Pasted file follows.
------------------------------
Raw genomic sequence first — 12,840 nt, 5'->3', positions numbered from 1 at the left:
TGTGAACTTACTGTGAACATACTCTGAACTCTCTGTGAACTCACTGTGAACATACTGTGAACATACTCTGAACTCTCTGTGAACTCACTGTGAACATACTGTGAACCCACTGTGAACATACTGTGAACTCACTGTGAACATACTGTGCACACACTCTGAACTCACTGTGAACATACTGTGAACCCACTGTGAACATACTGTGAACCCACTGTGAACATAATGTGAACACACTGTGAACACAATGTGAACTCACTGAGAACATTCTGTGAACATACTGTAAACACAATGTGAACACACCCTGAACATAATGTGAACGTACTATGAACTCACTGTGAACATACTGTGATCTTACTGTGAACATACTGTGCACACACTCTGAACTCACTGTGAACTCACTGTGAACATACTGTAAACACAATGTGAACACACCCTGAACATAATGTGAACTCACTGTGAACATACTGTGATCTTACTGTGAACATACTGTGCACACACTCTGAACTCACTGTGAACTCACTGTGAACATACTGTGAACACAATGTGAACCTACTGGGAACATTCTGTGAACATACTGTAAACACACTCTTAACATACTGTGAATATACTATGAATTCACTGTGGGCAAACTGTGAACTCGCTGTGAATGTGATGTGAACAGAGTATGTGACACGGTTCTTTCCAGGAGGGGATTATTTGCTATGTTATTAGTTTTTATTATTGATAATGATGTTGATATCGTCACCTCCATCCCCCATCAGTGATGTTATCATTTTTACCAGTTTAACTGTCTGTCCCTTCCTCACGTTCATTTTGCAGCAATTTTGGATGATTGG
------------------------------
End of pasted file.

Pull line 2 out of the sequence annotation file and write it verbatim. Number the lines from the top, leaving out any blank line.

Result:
TGTGAACTTACTGTGAACATACTCTGAACTCTCTGTGAACTCACTGTGAACATACTGTGAACATACTCTGAACTCTCTGTGAACTCACTGTGAACATACTGTGAACCCACTGTGAACATACTGTGAACTCACTGTGAACATACTGTGCACACACTCTGAACTCACTGTGAACATACTGTGAACCCACTGTGAACATACTGTGAACCCACTGTGAACATAATGTGAACACACTGTGAACACAATGTGAACTCACTGAGAACATTCTGTGAACATACTGTAAACACAATGTGAACACACCCTGAACATAATGTGAACGTACTATGAACTCACTGTGAACATACTGTGATCTTACTGTGAACATACTGTGCACACACTCTGAACTCACTGTGAACTCACTGTGAACATACTGTAAACACAATGTGAACACACCCTGAACATAATGTGAACTCACTGTGAACATACTGTGATCTTACTGTGAACATACTGTGCACACACTCTGAACTCACTGTGAACTCACTGTGAACATACTGTGAACACAATGTGAACCTACTGGGAACATTCTGTGAACATACTGTAAACACACTCTTAACATACTGTGAATATACTATGAATTCACTGTGGGCAAACTGTGAACTCGCTGTGAATGTGATGTGAACAGAGTATGTGACACGGTTCTTTCCAGGAGGGGATTATTTGCTATGTTATTAGTTTTTATTATTGATAATGATGTTGATATCGTCACCTCCATCCCCCATCAGTGATGTTATCATTTTTACCAGTTTAACTGTCTGTCCCTTCCTCACGTTCATTTTGCAGCAATTTTGGATGATTGG